three age groups using linear regression. These tests explicitly accounted for the clustering and
stratification of data derived from a complex survey. Next, we obtained unadjusted estimates of
30-day readmission following an index hospitalization for pneumonia, both overall and for each
of these age groups, expressed as percentage of all discharges. We used discharge weights provided
in the NRD database to obtain national-level estimates of readmissions.[
In the analyses addressing predictors of readmission, we used a logistic regression model that
accounted for clustering for patients at hospitals, and for the clustering and stratification of data.
Our analyses were consistent with the approach outlined in a recent methodology paper by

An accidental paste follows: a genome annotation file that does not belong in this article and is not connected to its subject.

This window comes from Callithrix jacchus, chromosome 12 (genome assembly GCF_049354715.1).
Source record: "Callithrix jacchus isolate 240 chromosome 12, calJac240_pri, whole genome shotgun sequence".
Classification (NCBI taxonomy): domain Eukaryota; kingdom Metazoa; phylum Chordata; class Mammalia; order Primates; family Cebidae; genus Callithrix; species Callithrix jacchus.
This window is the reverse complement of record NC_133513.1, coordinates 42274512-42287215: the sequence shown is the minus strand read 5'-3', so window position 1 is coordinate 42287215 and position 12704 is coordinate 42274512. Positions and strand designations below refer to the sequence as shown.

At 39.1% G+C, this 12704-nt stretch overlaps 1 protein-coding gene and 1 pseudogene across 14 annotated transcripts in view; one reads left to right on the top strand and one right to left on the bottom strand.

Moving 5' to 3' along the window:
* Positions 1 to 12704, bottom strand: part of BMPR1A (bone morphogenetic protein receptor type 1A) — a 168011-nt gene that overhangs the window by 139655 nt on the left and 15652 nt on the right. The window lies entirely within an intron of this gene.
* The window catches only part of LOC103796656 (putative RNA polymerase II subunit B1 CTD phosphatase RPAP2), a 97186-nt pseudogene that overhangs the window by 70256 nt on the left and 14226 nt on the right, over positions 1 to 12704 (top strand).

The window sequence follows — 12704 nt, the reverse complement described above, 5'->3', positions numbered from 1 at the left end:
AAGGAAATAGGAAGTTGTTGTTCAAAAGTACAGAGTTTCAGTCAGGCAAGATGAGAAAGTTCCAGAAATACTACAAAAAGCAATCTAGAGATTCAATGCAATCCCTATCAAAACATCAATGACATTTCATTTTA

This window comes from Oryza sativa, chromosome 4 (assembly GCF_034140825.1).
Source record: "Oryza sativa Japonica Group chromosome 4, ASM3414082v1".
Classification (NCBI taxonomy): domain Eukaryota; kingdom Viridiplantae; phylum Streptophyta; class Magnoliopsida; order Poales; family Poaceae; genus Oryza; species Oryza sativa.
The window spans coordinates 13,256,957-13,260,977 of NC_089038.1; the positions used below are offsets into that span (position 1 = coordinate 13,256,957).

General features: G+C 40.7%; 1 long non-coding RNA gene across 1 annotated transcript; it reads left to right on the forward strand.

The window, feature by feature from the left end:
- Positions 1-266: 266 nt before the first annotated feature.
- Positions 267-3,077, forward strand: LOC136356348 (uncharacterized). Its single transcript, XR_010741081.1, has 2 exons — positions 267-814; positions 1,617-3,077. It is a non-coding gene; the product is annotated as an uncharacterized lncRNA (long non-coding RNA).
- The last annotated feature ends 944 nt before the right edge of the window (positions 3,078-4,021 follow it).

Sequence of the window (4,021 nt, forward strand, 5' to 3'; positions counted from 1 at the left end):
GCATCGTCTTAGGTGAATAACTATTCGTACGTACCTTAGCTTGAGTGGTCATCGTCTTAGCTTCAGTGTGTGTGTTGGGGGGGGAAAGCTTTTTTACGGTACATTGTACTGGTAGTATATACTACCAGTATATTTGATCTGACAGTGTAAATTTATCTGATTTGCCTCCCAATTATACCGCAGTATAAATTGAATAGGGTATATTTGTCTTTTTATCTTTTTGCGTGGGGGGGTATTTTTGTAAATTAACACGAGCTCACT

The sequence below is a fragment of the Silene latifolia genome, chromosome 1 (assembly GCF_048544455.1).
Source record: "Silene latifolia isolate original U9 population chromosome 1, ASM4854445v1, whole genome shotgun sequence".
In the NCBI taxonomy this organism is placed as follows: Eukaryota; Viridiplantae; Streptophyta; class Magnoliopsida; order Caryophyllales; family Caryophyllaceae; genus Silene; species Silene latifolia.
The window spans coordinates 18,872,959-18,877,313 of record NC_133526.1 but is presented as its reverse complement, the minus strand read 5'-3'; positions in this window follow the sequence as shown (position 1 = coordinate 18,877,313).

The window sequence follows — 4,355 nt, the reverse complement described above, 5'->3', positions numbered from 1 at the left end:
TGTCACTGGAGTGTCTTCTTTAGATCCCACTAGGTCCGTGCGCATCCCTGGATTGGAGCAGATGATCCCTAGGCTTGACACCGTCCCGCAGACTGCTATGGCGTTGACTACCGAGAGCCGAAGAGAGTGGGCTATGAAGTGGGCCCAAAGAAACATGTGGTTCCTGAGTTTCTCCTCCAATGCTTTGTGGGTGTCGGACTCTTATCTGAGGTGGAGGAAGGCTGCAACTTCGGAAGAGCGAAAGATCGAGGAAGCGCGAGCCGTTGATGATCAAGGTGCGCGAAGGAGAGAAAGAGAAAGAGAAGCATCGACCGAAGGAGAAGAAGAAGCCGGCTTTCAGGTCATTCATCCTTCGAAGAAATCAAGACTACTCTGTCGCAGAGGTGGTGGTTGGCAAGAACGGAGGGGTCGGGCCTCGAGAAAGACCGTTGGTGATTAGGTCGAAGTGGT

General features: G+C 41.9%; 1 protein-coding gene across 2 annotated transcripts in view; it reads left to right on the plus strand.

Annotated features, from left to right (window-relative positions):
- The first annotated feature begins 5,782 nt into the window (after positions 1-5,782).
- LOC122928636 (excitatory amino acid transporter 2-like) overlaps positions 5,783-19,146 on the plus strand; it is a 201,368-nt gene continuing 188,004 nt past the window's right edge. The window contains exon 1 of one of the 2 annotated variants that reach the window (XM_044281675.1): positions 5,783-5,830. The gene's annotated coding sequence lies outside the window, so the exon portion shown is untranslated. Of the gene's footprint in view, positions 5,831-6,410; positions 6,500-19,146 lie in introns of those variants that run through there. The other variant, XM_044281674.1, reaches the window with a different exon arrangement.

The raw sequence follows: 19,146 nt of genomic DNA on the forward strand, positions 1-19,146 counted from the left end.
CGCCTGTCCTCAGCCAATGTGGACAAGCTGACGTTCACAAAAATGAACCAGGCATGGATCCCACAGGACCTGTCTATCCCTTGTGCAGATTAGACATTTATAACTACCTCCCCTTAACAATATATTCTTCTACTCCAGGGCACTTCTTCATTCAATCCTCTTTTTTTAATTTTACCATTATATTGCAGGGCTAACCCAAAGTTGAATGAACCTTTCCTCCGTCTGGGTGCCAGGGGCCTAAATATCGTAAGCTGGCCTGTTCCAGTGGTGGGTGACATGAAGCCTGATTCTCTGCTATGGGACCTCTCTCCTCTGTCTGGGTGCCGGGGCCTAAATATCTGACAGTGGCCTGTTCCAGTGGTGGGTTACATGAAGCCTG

members of our group for the use of data from the AHRQ.[
] In our risk-adjustment model, we
included variables previously validated for pneumonia 30-day readmission in the Medicare
population with comorbidities as detailed above. In addition to the above comorbidities, we adjusted
for gender as well as income status and examined the interaction of gender and income status
with the previously defined age groups to determine their effect on readmissions.
Further, to address whether predictors of readmission varied across age groups, we
constructed additional models where we examined the interaction of age group (above or below
65 years of age) with the all covariates included in the model. For these analyses, in order to
use the widest set of comorbidities that were not specific to any particular age group, we used
Elixhauser comorbidities as the patient-level covariates included in the model. We also